Hasbro my3D brings 3D gaming, movies and photos to your iPhone
It seems the tech world is 3D-crazy these days, with myriad 3D TVs, cameras and now phones coming the market. I'm not convinced 3D TVs are going to garner mass appeal unless it's for gaming, but handheld gaming devices are another story. With the recent release of the Nintendo 3DS ($249) and several 3D smartphones (around $200) coming soon, the handheld 3D market is exploding. So when I first heard about a device from Hasbro that would bring the 3D experience to the iPhone and iPod for $35, I figured it would be a disappointment. I was wrong.
The Hasbro my3D system for the iPhone and iPod touch came out on Sunday exclusively at Target stores. I went to my local store and found an end-cap display that was about half sold-out. I was unaware they came in two color combinations (white/blue and black/blue) and thought I was getting a black one as shown on the box. If color matters to you, check the top flap of the box or open the front cover to confirm the color.
The my3D is basically a viewer and it requires no batteries. It looks like a View-Master on steroids and you use it with special apps available in the app store and for now at least, all the apps are free. At launch there were seven apps available, one of which is basically a demo app touting all the features of the device.
In the box you'll find the my3D viewer and four different adapter trays that are used to attach your device to the viewer. The trays will fit all iPhones from the 3G up and generation 2-4 iPods. The trays are marked in very small, raised type on the inside to tell you which tray works with each device. Each tray has cutouts for all buttons and the dock connector so you can access them at any time.
The trays attach by means of a spring-loaded hinge pin. Once the correct tray is attached you just slip your device in the tray and launch one of the apps, then follow the step-by-step instructions on the screen. Close the tray, slip your thumbs in the holes and look inside. Easy-peasy.
The best app to try first is the one called my3Dpresents, because it gives you a rundown on how to work the controls and also shows the different types of content you can view, including photos, game trailers, movie trailers and 3Net 3D television from the Discovery Channel, Sony and IMAX. You can download the apps in advance but none of them work without an activation code found in the my3D box. Once activated you can run the apps without the viewer and you'll see that it uses side-by-side images to achieve the 3D effect.
I didn't expect much but I was wowed right away. The 3D photos really jump out at you. The movie and game trailers are really good too, although certain scenes are better than others. In the 3Net demo there is a shot with a barracuda and it looks like it's going to swim right off the screen. My wife, who because of her astigmatism usually cannot see 3D content like this, could see it right away in the my3D and commented about how good it was.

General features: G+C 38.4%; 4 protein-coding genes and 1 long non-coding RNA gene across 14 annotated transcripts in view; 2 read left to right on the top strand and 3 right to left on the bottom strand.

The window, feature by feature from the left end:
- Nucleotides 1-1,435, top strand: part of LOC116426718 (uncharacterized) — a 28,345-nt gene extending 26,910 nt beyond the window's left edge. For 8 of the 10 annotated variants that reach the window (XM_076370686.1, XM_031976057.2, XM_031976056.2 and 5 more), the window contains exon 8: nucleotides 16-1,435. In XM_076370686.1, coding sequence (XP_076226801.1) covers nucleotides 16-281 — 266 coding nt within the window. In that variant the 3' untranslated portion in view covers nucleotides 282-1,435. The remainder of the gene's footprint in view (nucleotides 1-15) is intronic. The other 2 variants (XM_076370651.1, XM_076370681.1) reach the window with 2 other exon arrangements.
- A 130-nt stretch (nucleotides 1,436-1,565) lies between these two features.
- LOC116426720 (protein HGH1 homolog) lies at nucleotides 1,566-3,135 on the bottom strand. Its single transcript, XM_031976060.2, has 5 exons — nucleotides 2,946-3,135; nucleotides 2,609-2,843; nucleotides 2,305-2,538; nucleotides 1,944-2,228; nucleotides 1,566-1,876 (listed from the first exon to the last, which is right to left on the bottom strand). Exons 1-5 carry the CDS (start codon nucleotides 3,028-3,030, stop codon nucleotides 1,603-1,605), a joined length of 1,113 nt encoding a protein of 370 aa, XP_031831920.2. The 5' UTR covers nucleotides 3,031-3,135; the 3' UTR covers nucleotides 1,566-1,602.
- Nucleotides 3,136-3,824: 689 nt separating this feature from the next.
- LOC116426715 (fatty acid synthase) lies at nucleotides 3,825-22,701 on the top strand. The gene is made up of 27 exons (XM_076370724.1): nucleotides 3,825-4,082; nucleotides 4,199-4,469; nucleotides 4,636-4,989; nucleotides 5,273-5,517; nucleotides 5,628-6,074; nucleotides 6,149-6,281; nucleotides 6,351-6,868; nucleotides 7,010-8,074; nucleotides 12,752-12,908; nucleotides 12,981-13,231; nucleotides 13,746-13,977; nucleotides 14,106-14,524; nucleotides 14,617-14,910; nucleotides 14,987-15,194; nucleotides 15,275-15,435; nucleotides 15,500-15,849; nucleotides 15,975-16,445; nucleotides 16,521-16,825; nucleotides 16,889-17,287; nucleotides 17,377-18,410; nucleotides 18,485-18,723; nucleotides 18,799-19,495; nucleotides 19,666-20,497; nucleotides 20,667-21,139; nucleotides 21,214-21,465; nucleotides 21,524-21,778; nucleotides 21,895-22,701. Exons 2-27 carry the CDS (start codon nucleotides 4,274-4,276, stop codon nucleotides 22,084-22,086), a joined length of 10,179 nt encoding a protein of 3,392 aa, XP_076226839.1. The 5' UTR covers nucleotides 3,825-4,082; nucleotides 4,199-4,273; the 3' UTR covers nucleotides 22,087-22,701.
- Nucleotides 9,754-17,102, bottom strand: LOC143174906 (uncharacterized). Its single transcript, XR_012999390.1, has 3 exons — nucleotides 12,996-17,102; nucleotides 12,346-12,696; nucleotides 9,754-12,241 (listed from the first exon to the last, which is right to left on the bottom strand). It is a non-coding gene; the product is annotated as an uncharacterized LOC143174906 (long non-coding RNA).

Game play is achieved by inserting your thumbs in the two holes at the bottom of the viewer. The you use your thumbs on the iPhone/iPod touch screen for game control, along with moving the viewer and yourself.
Currently there are six games available for the my3D system and all are free downloads:
- Tunnel Pilot - A futuristic racing game that reminds me of Star Wars pod racing in a tunnel.
- 360 Sharks - You become a shark and swim around, attacking fish and eating them so you can grow. (I found out I would never make it as a baby Great White)
- Sector 17 - A space shooter game that reminds me of the scene with Han Solo and Luke Skywalker in the Mellenium Falcon. This is a 360 game.
- Shatterstorm - Similar to the classic Atari Tempest game. The 3D effect and graphics on this one are not particularly good.
- Bubble Bolt - You are a cartoon fish in a bubble and you have to roll around different levels of an obstacle course. Similar to the popular Marble Blast game.
- TelePort: LA - You have been sent via teleport to the Santa Monica pier, where you are asked to spin around and find things based on clues. The 3D effect is OK but the questions are really silly and the objects too easy to find.
Of the six games, Sector 17 and Tunnel Pilot are the best. Some of the games are 360, meaning that you can stand up and spin around to explore the entire gaming space. That's a pretty cool experience but be careful. It's easy to start spinning around and lose track of where you are in the room. It looks like someone in the Hasbro legal department noticed this too because mine had a warning sticker on the box and the user manual that looked as if it were included late in the game.
For $35 the 3D experience delivered by the my3D system is excellent and it exceeded my expectations. The device itself is pretty big and clunky, however, and that will make it difficult for some people to hold to their face for long periods of time. I can't imagine watching a full-length movie with it pressed to my face, especially when there are more discreet options coming for that. I'm also not fond of looking like a Rebel Alliance scout using one of those big, electronic binoculars. (That's three Star Wars references in one a review. A new record!) I see this primarily as a gaming and entertainment system for kids who already have iPods. The my3D box shows mainly young adults, however, so we'll have to wait and see if Hasbro missed their marketing mark.
If you ever need to take creepy, magnified pictures of your eye looking through a hole, you can do that with the my3D too. Just turn on the front-facing camera on your iPhone 4 and snap away. Why? Because you can!